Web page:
It’s funny to me that of all the creative outlets we have in this world, jewelry — namely, making whistle necklaces that don’t actually function as whistles — has become my thing. I totally love it though. In a way, it fits me. I imagine elegant paintings by a poised artist, or the careful eye of patient potter artfully mastering their craft. That is so not me and I’m no expert craftsman.
In a way, knocking around tools in my basement, along with aggressively filing and drilling bullet casings seems much more my speed. Before you contend this just know any momentary poise or elegance you may catch a glimpse of in me, comes with effort and attention. On my own, I’m scattered, hardly Type-A, and always think of the just-right thing to say hours after the opportunity to say it.
Through making jewelry with bullet casings I’ve seen many analogies to life though this work: The polishing and refining that is possible only after dirt and trauma are spat on a bullet casing. The renewal in the life of a piece that was once discarded or considered spent. The dents and scratching only adding to the depth of beauty and uniqueness of each piece.
One lesson that’s really stuck out to me though is the process of work hardening, particularly with wire. Through books, YouTube and jewelry classes, I’ve heard this term “work-hardening” defined as a process where the jeweler purposefully bends and molds a piece of wire to make it stronger. As a piece of wire is bent over and over, the molecules making up the wire become compressed making that piece of the wire stiffer and stronger.
I think the tough things in life work-harden us. The bending and maneuvering, while tiring, make us just a little bit stronger each time.
There is danger in work-hardening though. At some point the too-hard wire breaks. With a quick SNAP! the wire is riddled to pieces and no longer usable.
I try to be careful to notice when I’m too hardened. It’s when I start sighing more often. It’s when I walk a little heavier, step a little louder. I feel a little sassier, a little more attitude and a little entitled. I take note when I start hearing other folks troubles and discount them, thinking my troubles are bigger or “worse.” I recognize — sometimes not soon enough — and redirect, reframe, and reengage. In the jewelry making world this process is called annealing, the process of softening metal and undoing the work-hardening manipulations.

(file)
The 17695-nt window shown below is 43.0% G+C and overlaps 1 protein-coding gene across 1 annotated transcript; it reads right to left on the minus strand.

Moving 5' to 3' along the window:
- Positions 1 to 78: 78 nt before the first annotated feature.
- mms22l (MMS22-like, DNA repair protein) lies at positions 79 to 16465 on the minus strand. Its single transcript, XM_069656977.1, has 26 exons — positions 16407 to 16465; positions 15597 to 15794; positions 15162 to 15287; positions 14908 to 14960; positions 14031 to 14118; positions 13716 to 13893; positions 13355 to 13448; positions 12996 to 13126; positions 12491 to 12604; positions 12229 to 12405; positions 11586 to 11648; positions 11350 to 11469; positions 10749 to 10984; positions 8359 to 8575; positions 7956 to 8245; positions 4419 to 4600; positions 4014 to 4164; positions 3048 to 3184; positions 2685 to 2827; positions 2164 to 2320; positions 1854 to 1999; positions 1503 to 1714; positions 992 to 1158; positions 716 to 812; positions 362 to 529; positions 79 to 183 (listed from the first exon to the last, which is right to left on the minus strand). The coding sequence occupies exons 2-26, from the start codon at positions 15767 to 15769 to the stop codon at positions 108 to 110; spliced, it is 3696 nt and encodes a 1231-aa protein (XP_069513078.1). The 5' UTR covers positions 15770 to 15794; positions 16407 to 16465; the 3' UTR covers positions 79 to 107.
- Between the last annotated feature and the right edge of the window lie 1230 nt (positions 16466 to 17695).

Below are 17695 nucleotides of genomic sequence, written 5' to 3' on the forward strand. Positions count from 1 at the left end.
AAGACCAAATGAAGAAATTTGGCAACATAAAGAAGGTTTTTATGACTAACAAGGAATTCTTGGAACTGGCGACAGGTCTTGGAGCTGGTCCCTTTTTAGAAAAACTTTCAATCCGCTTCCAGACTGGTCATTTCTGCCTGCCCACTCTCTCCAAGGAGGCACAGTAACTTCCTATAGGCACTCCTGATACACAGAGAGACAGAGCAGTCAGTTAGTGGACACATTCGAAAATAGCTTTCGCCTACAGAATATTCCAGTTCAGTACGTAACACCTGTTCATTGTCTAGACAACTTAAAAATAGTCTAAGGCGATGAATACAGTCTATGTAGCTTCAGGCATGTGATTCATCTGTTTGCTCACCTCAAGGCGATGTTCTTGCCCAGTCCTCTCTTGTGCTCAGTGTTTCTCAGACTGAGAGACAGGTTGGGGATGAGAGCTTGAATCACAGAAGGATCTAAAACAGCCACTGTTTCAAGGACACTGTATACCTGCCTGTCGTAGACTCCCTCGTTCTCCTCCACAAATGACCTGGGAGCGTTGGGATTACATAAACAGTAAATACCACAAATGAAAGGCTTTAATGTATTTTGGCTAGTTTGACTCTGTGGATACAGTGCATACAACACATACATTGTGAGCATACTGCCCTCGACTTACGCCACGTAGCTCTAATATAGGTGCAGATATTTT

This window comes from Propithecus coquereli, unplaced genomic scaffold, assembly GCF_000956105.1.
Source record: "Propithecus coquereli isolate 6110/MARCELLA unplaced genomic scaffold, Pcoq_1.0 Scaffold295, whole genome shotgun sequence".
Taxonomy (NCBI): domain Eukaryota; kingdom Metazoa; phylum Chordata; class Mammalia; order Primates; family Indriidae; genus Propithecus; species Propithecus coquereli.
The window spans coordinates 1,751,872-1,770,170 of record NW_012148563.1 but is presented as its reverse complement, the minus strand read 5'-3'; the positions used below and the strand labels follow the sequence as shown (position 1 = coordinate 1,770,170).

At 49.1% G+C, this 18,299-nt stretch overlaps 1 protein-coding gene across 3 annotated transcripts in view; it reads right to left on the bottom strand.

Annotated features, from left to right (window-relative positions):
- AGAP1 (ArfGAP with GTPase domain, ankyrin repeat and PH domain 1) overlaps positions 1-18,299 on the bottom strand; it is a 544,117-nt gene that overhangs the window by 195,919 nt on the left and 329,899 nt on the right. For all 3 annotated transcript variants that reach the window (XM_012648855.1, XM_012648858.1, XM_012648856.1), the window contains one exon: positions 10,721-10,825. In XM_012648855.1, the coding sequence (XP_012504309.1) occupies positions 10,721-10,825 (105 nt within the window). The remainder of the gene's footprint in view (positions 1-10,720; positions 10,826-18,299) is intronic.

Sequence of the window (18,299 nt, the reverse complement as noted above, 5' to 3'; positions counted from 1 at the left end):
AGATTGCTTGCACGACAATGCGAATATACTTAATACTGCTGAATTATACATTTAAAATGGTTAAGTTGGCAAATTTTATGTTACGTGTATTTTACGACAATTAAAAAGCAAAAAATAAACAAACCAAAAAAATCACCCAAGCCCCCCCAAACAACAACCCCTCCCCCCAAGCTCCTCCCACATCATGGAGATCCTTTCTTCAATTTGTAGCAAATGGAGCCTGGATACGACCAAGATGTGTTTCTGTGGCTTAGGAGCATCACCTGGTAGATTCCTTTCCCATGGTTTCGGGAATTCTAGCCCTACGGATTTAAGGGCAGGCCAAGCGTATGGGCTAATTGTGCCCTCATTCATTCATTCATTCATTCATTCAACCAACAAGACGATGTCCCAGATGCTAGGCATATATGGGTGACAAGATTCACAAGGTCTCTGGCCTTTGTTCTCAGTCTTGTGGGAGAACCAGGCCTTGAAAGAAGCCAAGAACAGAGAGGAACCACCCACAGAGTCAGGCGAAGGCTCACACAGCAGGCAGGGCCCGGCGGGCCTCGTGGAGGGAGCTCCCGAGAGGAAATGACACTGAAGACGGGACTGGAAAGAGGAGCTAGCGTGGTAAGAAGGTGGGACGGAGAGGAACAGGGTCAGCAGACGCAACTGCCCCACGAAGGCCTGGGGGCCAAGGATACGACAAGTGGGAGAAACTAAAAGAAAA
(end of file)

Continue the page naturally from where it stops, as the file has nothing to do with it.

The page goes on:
I start to take note of stars in the sky (often hard to come by in my neck of the woods). I allow myself to have days where variety on my dinner plate looks like white, dark and milk chocolate. All at once, I wear my Whistle Necklace, a few of my moms bracelets and one of her necklaces, all as my over-accessorized armor. I call on music to bring me back: Sometimes it’s Celine Dion. Sometimes it’s the Dixie Chicks. Most days it’s Needtobreathe, guitars and an easy beat. I find people. I plant myself at cozy, coffee shops with an over-sized mug and journal as my company. I get outside. I light candles. I pray.
A lot of heat and concentration make the annealing process work.
And thankfully, while we don’t require flame to bring us back to reality, I think there is a lot of symbolism in the softening power of heat. Rather than heat from a torch, I think of heat in an image of folks circled up on a chilly, early morning while they rub their hands together to create heat. One hand requires the friction of another, otherwise we are alone and cold for good. Community is the hot chocolate we drink to warm our souls. We balance our work-hardened demeanor with our softness just as we balance each day’s requirements, actively as a participant. We check our own thermostat. We monitor the temperature and either heat or cool accordingly. We encourage others. Others encourage us.
I’m learning so much of life is a delicate balance. It’s good to be work-hardened. It’s good to have and build strength through the bends and turns of life. It’s nice to have a winning record against adversity. It’s also good to be soft, warm and appreciative. It’s okay to hurt. It’s okay to feel tired and malleable. Some days we may feel super work-hardened with our tight molecules, backs up straight and enough strength and courage to run a stampeding bull in the opposite direction. Other days, we let others lead the charge, take life a little slower and breathe in deep. Either way, we’re fine.
The beauty of letting others in is no matter what, someone feels strong and someone feels soft. I’ve got your back and you’ve got mine. On days that are especially tough for us all, we circle up, put hands together and remember it takes a village to sustain heat.